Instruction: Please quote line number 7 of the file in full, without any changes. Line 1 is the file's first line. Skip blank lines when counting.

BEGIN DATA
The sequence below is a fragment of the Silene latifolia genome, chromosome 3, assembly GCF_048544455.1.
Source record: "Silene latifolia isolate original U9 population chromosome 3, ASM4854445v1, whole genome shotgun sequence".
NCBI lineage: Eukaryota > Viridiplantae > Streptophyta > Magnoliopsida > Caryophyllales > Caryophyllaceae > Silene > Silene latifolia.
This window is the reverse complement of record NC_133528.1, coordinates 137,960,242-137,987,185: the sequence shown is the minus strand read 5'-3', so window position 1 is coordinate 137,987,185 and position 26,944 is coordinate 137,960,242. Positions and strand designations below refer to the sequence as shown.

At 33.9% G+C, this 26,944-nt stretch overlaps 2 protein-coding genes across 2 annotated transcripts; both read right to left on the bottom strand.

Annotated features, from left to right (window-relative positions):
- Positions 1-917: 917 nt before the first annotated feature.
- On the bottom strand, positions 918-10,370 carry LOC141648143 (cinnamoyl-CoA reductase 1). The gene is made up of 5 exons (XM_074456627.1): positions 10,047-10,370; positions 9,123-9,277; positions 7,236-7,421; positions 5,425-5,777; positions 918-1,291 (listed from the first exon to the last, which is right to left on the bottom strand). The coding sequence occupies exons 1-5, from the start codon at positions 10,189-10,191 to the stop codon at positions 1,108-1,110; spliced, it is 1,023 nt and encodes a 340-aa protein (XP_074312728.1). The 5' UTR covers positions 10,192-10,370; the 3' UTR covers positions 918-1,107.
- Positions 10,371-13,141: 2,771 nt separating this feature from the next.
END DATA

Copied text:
- Positions 1-917: 917 nt before the first annotated feature.